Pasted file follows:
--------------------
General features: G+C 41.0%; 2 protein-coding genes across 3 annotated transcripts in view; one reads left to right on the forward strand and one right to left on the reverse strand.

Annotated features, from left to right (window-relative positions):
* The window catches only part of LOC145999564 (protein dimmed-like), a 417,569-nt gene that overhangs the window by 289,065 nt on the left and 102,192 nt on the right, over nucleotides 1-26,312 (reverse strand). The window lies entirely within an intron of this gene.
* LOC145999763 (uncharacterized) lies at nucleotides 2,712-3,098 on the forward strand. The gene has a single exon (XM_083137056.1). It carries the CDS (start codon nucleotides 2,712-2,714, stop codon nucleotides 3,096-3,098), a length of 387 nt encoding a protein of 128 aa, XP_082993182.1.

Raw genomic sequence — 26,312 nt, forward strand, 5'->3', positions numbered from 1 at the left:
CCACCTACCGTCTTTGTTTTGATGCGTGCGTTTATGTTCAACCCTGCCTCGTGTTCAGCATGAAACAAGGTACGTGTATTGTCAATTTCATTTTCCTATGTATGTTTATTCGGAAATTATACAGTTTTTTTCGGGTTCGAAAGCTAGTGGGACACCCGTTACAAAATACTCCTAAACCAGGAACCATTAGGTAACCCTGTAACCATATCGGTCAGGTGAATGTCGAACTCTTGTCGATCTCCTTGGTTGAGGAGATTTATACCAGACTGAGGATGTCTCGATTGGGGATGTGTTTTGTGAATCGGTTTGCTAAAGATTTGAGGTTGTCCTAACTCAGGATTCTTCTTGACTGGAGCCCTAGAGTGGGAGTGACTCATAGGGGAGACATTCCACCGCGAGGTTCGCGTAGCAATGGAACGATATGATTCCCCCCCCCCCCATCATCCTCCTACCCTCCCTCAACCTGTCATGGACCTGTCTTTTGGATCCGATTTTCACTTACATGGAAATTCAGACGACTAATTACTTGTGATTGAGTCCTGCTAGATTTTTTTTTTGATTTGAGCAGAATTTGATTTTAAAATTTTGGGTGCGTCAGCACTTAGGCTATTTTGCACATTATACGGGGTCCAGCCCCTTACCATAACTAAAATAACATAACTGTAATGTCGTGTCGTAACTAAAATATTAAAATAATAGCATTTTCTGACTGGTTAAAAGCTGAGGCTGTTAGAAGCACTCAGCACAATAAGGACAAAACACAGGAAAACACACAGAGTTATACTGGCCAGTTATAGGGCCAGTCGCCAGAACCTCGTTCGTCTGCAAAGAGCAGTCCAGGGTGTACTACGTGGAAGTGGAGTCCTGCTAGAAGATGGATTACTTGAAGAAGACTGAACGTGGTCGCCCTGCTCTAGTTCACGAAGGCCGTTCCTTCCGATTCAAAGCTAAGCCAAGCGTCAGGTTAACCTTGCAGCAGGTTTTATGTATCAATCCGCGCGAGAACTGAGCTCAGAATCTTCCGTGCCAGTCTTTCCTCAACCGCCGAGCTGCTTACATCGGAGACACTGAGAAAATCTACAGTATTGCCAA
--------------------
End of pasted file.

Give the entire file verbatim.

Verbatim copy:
General features: G+C 41.0%; 2 protein-coding genes across 3 annotated transcripts in view; one reads left to right on the forward strand and one right to left on the reverse strand.

Annotated features, from left to right (window-relative positions):
* The window catches only part of LOC145999564 (protein dimmed-like), a 417,569-nt gene that overhangs the window by 289,065 nt on the left and 102,192 nt on the right, over nucleotides 1-26,312 (reverse strand). The window lies entirely within an intron of this gene.
* LOC145999763 (uncharacterized) lies at nucleotides 2,712-3,098 on the forward strand. The gene has a single exon (XM_083137056.1). It carries the CDS (start codon nucleotides 2,712-2,714, stop codon nucleotides 3,096-3,098), a length of 387 nt encoding a protein of 128 aa, XP_082993182.1.

Raw genomic sequence — 26,312 nt, forward strand, 5'->3', positions numbered from 1 at the left:
CCACCTACCGTCTTTGTTTTGATGCGTGCGTTTATGTTCAACCCTGCCTCGTGTTCAGCATGAAACAAGGTACGTGTATTGTCAATTTCATTTTCCTATGTATGTTTATTCGGAAATTATACAGTTTTTTTCGGGTTCGAAAGCTAGTGGGACACCCGTTACAAAATACTCCTAAACCAGGAACCATTAGGTAACCCTGTAACCATATCGGTCAGGTGAATGTCGAACTCTTGTCGATCTCCTTGGTTGAGGAGATTTATACCAGACTGAGGATGTCTCGATTGGGGATGTGTTTTGTGAATCGGTTTGCTAAAGATTTGAGGTTGTCCTAACTCAGGATTCTTCTTGACTGGAGCCCTAGAGTGGGAGTGACTCATAGGGGAGACATTCCACCGCGAGGTTCGCGTAGCAATGGAACGATATGATTCCCCCCCCCCCCATCATCCTCCTACCCTCCCTCAACCTGTCATGGACCTGTCTTTTGGATCCGATTTTCACTTACATGGAAATTCAGACGACTAATTACTTGTGATTGAGTCCTGCTAGATTTTTTTTTTGATTTGAGCAGAATTTGATTTTAAAATTTTGGGTGCGTCAGCACTTAGGCTATTTTGCACATTATACGGGGTCCAGCCCCTTACCATAACTAAAATAACATAACTGTAATGTCGTGTCGTAACTAAAATATTAAAATAATAGCATTTTCTGACTGGTTAAAAGCTGAGGCTGTTAGAAGCACTCAGCACAATAAGGACAAAACACAGGAAAACACACAGAGTTATACTGGCCAGTTATAGGGCCAGTCGCCAGAACCTCGTTCGTCTGCAAAGAGCAGTCCAGGGTGTACTACGTGGAAGTGGAGTCCTGCTAGAAGATGGATTACTTGAAGAAGACTGAACGTGGTCGCCCTGCTCTAGTTCACGAAGGCCGTTCCTTCCGATTCAAAGCTAAGCCAAGCGTCAGGTTAACCTTGCAGCAGGTTTTATGTATCAATCCGCGCGAGAACTGAGCTCAGAATCTTCCGTGCCAGTCTTTCCTCAACCGCCGAGCTGCTTACATCGGAGACACTGAGAAAATCTACAGTATTGCCAA